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The ununited state of juvenile justice in America

Published on December 1, 2020

King County Courthouse at dawn in Seattle, Washington.
King County Courthouse at dawn in Seattle, Washington. Image Credit: Evan Didier. CC BY-ND 2.0

As a child in the United States, justice often depends on where you live, the color of your skin, which police officer arrests you, or which judge, prosecutor or probation officer happens to be involved in your case.

Juvenile courts across the country processed nearly 750,000 cases in 2018. About 200,000 of these cases involved detention – removing a young person from home and locking them away, according to data from the federal Office of Juvenile Justice and Delinquency Prevention.

Depending on where a young person lives, a crime like simple assault or gun possession could lead to a customized rehabilitation program with help from mentors. It also could mean confinement in a group home, where kids wear their own clothes and counselors call them by their first names. Or it could mean time in a barbed wire-rimmed “prison for kids,” part of a system rife with rioting, suicide and sexual assault.

“We call it justice by geography,” said Elizabeth Cauffman, a developmental psychologist at University of California, Irvine. “Where you live determines how you’re treated as a juvenile.”

Some young offenders, including Zyion Houston-Sconiers of Tacoma, Washington, skip the youth facilities and are sentenced as adults, subjecting them to the same prosecution and prisons as older and more violent criminals.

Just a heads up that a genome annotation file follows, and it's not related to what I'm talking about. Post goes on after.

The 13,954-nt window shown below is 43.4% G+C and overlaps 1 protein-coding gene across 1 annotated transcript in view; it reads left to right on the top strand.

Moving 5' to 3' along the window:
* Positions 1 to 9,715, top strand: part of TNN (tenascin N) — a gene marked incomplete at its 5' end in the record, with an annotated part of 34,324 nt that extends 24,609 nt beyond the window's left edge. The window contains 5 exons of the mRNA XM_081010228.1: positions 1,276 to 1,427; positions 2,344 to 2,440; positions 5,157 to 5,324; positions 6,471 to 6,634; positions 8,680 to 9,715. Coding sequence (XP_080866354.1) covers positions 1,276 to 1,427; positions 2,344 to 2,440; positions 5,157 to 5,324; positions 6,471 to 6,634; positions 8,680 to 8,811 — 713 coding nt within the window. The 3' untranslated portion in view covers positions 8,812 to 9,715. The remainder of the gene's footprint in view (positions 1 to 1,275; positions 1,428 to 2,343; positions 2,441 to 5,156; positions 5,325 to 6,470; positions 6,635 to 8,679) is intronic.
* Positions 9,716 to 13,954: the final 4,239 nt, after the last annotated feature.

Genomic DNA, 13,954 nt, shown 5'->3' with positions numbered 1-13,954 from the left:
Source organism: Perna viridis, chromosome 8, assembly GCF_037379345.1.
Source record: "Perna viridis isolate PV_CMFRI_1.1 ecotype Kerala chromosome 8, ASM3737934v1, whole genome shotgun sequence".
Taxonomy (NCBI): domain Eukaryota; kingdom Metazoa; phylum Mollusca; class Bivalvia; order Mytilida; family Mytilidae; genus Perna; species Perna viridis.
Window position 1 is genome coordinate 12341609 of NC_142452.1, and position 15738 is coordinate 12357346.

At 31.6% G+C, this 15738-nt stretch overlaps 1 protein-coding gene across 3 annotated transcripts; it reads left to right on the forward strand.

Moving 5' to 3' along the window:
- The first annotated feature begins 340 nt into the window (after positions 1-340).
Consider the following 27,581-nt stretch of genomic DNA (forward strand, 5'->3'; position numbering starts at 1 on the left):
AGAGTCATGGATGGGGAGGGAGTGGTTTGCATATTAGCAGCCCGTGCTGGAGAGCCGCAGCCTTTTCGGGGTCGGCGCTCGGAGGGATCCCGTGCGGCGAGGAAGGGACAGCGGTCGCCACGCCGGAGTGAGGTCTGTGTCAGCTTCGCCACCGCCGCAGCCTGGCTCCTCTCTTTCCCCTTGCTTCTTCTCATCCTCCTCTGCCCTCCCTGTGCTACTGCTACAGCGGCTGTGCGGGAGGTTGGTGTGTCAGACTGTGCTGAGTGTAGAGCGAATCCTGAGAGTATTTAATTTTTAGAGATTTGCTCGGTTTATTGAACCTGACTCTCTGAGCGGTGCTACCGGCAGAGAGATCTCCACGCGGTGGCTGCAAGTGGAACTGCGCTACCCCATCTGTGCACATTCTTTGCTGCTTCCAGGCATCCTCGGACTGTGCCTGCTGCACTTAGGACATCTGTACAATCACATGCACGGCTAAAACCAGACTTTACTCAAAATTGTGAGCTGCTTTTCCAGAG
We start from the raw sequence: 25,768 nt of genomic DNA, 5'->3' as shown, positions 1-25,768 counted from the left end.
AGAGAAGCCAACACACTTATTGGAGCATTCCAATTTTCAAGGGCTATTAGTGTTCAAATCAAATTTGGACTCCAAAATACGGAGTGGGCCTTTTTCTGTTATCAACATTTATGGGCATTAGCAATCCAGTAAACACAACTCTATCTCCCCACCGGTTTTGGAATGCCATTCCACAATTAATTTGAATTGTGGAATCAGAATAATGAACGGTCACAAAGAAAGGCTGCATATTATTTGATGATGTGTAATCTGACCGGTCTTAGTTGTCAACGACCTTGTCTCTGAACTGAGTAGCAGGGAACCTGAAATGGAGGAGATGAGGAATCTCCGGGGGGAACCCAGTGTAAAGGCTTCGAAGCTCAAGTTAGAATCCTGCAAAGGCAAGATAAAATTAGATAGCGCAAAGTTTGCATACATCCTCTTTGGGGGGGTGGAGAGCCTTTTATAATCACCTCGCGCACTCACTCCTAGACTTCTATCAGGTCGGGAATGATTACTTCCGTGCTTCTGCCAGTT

Others, like Will Lewis from Riverdale, Georgia, are steered by police, probation officers, defense attorneys, prosecutors, judges or others toward the system’s “off-ramps” – diversion or second chance programs, based in the kids’ communities, that are designed to give them skills and improve their futures.

Kids make poor decisions every day all across the country. But what happens to adolescents after their mistakes is largely a matter of luck – what Cauffman calls a “randomness” rooted in biases, beliefs and decisions of the adults who control their future.

“The biggest task of adolescence is really the drive to independence,” said Sarah Cusworth Walker, Ph.D., a psychiatrist at the University of Washington School of Medicine. “So fortunately, our brains in adolescence help us make that leap by making us a little more fearless. And that means, at that time in our lives, we’re a little more willing to take risks, both socially and physically.”


Continue reading at USA Today.

Originally written by Katherine Sypher and Anthony J. Wallace for USA Today.
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